Sift the flour, baking soda, baking powder, salt, cinnamon, nutmeg, and cloves into a bowl. Add the dry mixture to the wet mixture and combine well. Pour the batter into the pan and bake in the center of the oven for 1 hour.

Makes 1 loaf.

cedarblue
Nov 7th, 2004, 05:15 PM
p.s.

anyone in the uk, where can i buy sprouted bread? health food stores i guess, havent seen any in my local one tho :( i am keen to try them!
can you give me a brandname??

:)

lvhatkent
Jan 3rd, 2005, 05:37 AM
I have a couple of recipes in vegan cookbooks that call for whole wheat cake flour. I've had no problem finding whole wheat pastry flour and regular whole wheat flour, but I have no idea what makes cake flour different from either of these. If anyone knows, please please please tell me. Also let me know if I have to use cake flour or if I can use regular or pastry flour. I really only work with whole grain flours, so regular store-bought white flour isn't an option.

Thanks bunches!

Leah

Artichoke47
Jan 3rd, 2005, 05:44 AM
I wonder what kind of cookbook would label something "cake flour." I've never heard of it. Does the recipe call for baking soda? Maybe they mean self-rising flour. I would use ww pastry flour for a cake.

Artichoke47
Jan 3rd, 2005, 05:45 AM
MAKE YOUR OWN CAKE FLOUR



2 tablespoons cornstarch in measuring cup. Fill with unsifted all-purpose flour. Sift 3 times. 1 cup of this equals 1 cup of sifted cake flour.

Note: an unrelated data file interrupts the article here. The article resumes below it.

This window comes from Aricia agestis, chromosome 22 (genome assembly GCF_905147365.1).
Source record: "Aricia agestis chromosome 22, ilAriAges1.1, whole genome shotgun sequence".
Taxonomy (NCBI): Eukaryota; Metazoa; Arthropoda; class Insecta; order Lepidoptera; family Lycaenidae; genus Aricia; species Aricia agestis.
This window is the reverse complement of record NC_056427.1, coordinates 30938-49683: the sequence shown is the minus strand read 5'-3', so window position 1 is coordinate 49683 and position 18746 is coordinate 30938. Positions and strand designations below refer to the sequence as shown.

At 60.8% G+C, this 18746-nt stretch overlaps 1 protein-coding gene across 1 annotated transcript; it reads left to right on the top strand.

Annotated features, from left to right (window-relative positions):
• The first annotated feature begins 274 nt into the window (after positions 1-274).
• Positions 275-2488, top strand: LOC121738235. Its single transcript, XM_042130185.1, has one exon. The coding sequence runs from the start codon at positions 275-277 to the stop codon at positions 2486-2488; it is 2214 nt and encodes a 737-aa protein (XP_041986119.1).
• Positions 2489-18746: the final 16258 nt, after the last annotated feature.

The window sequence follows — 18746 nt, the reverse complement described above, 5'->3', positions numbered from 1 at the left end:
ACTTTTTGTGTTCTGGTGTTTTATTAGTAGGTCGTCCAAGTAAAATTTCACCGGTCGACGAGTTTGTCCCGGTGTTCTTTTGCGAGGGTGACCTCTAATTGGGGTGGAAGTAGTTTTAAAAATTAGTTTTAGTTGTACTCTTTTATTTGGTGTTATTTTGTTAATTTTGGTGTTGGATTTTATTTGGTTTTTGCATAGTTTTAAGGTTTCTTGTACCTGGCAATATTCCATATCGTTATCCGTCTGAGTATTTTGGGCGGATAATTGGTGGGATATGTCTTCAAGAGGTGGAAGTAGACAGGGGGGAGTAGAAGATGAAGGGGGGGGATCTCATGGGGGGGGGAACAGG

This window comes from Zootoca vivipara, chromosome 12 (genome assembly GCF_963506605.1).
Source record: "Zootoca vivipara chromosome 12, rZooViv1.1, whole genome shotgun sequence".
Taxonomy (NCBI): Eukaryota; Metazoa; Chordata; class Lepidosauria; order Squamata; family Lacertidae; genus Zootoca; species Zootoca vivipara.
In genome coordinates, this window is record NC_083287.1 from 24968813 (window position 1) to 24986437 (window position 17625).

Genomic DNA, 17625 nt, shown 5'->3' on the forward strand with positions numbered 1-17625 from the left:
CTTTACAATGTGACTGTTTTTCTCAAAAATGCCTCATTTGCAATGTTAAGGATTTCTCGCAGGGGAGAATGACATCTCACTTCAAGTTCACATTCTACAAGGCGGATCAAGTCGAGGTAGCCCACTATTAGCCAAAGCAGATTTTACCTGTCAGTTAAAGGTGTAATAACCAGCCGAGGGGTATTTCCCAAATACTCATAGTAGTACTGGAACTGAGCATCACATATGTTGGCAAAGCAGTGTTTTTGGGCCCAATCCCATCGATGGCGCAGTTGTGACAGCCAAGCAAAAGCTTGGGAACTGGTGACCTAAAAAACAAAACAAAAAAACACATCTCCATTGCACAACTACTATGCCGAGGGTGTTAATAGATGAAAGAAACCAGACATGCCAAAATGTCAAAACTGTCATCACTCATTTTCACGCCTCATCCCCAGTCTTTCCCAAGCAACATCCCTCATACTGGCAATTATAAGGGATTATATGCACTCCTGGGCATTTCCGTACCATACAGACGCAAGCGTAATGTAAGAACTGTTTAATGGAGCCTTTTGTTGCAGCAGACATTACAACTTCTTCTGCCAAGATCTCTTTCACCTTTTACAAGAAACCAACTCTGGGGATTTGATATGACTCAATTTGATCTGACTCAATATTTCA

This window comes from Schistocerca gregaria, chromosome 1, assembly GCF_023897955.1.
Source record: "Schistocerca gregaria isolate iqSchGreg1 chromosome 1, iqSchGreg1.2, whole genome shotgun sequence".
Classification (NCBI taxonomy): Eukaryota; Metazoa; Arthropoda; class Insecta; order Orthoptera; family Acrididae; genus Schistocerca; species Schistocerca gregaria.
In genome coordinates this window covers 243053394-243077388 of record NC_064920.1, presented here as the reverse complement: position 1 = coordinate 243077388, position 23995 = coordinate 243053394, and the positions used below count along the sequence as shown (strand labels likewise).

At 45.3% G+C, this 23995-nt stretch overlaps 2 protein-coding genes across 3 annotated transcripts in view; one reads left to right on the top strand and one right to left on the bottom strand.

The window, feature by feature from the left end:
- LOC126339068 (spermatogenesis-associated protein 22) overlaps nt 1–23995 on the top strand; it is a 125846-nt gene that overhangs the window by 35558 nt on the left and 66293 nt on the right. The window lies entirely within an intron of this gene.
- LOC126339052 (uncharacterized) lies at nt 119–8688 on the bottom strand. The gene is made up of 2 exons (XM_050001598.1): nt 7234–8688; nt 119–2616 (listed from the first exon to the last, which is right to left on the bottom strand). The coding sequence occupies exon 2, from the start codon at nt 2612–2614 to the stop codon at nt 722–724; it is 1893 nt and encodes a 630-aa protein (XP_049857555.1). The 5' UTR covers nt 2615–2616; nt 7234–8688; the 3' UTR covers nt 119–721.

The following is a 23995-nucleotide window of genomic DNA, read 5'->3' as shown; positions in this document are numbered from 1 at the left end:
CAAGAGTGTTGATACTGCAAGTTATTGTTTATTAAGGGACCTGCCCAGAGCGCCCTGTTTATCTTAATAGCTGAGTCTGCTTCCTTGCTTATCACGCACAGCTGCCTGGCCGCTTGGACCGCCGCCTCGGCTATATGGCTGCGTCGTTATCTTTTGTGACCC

Here you go. I googled it.

Mystic
Feb 19th, 2005, 06:36 AM
I love organic 100% wholemeal sourdough by Pure Bread Bakery - it is so dense and texturised and has a lovely flavour, particularly when it is toasted. The only ingredients are stoneground wholewheat flour, sourdough leven and salt.

I also love the Pure Life essene breads, which come in the following varieties:
- wheat
- wheat with sultanas
- rye
- rye with dates
- rye with dates and walnuts
- essene supreme (wheat and rye mix)
- essene supreme with dates
- essene supreme with dates and walnuts
- spelt
- kamut
All they contain is the sprouted grain, minced into a loaf (with the fruit/nuts added) and a little sunflower oil to grease the loaf pan.

So what is/are your favourite bread/s?

nubilous
Jun 19th, 2005, 08:09 AM
Okay, so I'm not sure if it's 100% vegan, but it's absolutely amazing - the Hodgson Mill Caraway Rye Bread Mix. I've never made my own bread until just tonight, and I used this mix and I can't even describe how tasty it is. I JUST got it from the oven and tried a slice and just had to share the wealth - everyone else is asleep!

Has anyone else tried it? If you have, what did you think? If not, go to the store! All you need is a box of the mix, a cup of warm water, and butter, margarine OR vegetable oil (I used olive oil). The box even comes with a packet of yeast.

I'm going to feel like a complete ASS if it's not vegan. . . . :eek:

Kiva Dancer
Jun 20th, 2005, 06:59 PM
I was just about to ask for an ingredient list, too. :)

But then I found it at the Hodgson Mill site.

It contains: Unbleached and enriched flour (wheat flour, malted barley flour, niacin, iron, thiamine, riboflavin, folic acid); stone ground whole grain rye flour; stone ground whole grain wheat flour; sugar; vital wheat gluten; soy flour; caraway seeds; salt; vitamin C. Packet of fast rise yeast included.